What’s at stake in the FirstEnergy and AEP Ohio power plant subsidy hearings
ergy stakeholders in Ohio are in the middle of a marathon regulatory session that could shape the future of the state’s fuel mix and the region’s deregulated energy markets.
At present, the Public Utilities Commission of Ohio (PUCO) is evaluating two proposals for controversial power purchase agreements (PPAs) for aging baseload generation in the state.
FirstEnergy has asked the commissioners to approve a 15-year PPA for two plants — one coal and one nuclear — they say would become unprofitable and likely shuttered without the ratepayer support. That hearing began in early September and is ongoing.
American Electric Power (AEP) similarly requested the commission approve a PPA for existing baseload generation, but it wants income guarantees for the remaining life of four of its coal plants. Hearings on its proposal began this week.
Both proposals were made possible by a PUCO ruling in February on a separate AEP plant subsidy proposal. In that case, regulators rejected a proposal from the utility to guarantee income for two coal plants it owns stakes in, saying the deal was not in the interest of consumers. But it also ruled that the special PPA proposal is legal, paving the way for the utility proposals currently on the table.
The power plant subsidy issue in Ohio has quickly become one of the highest-profile and most controversial power sector stories of the year. On the first day of hearings for its case, FirstEnergy executives attempted to get a filmmaking crew from National Geographic thrown out from the hearing, and clean energy advocates around the country have slammed what they label as “bailout” bids for coal and nuclear plants in the press.
Behind all the bluster, though, lie some significant concerns about the resource mix in the Midwest, the functioning of PJM’s electricity markets and the future of utility sector regulation in the U.S.
Technically speaking, FirstEnergy wants PUCO to approve a PPA between its regulated distribution utilities in Ohio and FirstEnergy Solutions, the unregulated subsidiary that owns its generation assets. The agreement would cover the W.H. Sammis coal plant in Stratton, which began operations in 1959, and the Davis-Besse nuclear plant in Oak Harbor, commissioned in 1978.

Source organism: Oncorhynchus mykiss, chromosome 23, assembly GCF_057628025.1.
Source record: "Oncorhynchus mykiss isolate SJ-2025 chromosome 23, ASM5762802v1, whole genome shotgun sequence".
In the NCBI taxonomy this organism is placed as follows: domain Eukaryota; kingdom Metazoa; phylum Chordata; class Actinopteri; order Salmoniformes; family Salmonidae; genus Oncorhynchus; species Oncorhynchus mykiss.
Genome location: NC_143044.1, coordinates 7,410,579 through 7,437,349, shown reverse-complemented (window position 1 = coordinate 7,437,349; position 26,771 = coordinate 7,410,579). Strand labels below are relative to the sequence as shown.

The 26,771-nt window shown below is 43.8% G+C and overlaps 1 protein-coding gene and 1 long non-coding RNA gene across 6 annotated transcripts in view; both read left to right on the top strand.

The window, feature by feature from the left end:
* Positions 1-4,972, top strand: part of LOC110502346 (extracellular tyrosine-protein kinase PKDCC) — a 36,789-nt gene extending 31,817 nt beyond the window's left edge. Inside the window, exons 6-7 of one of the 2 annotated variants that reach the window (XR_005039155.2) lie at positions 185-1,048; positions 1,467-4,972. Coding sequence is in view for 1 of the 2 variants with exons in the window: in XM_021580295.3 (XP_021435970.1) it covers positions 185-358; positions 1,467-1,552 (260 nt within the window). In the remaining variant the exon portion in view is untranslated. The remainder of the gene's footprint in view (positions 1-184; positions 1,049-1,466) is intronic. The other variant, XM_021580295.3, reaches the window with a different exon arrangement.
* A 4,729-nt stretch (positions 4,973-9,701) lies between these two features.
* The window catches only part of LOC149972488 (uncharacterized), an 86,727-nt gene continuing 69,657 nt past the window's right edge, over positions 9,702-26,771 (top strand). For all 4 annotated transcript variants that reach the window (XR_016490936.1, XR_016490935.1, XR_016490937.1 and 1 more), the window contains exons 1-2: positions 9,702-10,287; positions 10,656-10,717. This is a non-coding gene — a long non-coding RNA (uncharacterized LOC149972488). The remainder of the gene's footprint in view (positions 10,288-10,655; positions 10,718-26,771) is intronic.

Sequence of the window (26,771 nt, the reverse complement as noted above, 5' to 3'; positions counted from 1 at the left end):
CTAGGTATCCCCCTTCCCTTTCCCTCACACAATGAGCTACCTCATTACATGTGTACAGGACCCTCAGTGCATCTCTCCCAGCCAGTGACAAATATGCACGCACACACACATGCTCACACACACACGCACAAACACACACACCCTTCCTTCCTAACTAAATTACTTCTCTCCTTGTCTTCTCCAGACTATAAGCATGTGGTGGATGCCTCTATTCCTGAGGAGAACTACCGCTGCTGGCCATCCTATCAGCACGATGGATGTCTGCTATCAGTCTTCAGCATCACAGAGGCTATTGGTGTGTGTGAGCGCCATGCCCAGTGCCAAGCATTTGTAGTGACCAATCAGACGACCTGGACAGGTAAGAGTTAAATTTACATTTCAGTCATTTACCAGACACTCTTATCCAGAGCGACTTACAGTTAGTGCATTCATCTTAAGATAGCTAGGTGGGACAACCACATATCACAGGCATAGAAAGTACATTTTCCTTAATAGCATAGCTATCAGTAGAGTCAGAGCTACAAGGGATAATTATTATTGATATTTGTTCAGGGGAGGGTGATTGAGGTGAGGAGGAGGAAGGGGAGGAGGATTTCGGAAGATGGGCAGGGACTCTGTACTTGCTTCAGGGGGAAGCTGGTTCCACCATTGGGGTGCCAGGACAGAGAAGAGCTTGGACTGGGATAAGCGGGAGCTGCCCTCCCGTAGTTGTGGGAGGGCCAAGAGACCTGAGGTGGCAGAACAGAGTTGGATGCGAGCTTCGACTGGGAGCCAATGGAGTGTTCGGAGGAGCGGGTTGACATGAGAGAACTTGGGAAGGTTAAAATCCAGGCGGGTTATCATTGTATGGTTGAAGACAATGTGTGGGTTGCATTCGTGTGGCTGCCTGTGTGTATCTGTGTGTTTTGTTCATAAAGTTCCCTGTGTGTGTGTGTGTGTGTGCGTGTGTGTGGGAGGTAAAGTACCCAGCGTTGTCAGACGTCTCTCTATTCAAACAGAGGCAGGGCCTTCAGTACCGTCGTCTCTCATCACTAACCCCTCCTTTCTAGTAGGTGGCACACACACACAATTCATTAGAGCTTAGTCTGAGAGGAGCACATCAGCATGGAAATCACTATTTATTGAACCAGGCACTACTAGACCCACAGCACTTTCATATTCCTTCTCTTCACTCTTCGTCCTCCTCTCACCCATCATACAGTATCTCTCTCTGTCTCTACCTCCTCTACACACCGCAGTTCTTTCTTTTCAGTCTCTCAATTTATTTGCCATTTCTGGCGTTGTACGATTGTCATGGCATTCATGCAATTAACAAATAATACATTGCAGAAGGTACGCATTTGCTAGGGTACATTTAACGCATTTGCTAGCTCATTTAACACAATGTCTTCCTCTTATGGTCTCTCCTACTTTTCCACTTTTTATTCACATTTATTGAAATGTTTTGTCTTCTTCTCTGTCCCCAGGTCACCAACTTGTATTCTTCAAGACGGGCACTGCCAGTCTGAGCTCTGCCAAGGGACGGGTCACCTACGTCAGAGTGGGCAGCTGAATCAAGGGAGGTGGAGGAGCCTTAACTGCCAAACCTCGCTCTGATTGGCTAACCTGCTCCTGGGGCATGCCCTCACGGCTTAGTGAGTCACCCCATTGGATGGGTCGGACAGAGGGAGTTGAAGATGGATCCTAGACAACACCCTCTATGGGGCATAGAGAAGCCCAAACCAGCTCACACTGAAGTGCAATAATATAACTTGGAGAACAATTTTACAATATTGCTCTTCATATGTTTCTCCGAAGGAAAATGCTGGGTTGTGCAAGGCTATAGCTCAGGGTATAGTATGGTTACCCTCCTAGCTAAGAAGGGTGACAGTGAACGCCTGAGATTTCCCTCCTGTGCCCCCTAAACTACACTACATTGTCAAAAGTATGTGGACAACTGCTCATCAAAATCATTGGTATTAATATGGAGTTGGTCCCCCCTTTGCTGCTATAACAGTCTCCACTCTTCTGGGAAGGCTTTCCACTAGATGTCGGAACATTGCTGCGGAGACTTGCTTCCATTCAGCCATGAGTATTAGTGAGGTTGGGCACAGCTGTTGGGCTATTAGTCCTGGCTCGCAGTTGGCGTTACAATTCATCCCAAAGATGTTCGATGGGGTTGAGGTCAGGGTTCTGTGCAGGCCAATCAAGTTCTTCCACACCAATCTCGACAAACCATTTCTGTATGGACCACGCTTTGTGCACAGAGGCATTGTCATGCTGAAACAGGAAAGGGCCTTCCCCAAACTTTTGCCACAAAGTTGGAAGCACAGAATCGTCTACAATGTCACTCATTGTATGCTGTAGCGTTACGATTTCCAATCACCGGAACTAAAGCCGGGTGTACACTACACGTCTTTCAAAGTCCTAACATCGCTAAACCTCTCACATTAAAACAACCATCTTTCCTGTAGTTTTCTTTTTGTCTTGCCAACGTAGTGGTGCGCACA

The fundamental structure of its proposal is similar to AEP’s, but because hearings on the FirstEnergy bid have been going on for more than a month, it will serve as our primary example for understanding the subsidy issue that’s playing out in Ohio.
“Under this agreement the FirstEnergy utilities would essentially buy the output of these power plants, and then they would sell the output of those power plants into the competitive markets,” Doug Colafella, a company spokesperson, told Midwest Energy News when FirstEnergy unveiled the plan last year. “Based on how those power plants perform in the market, customers will either see a charge or a credit on their bill.”
FirstEnergy says the plants are under threat of being shut down because they cannot compete with cheap renewables and natural gas generation in competitive energy markets. That, the company says, could create reliability problems for Ohio customers.
“We see the need for increased reliability particularly as we witness what happened in the polar vortex and even what happened before the vortex,” Bill Ridmann, FirstEnergy’s vice president of rates and regulatory affairs, told Utility Dive in an interview. “In the fall of 2013 there were some reliability issues as the market changed, so I think that’s the primary benefit [of our proposal].”
Beyond that, Ridmann said the company also expects the PPA proposal to save customers money. While natural gas may be pricing the utility’s baseload plants out of the market today, FirstEnergy’s internal estimates see the price of gas rising in the next few years, meaning that locking in a lower PPA rate today could save customers money.
“Over the 15 year term of the PPA our customers we project will save about $2 billion,” Ridmann said.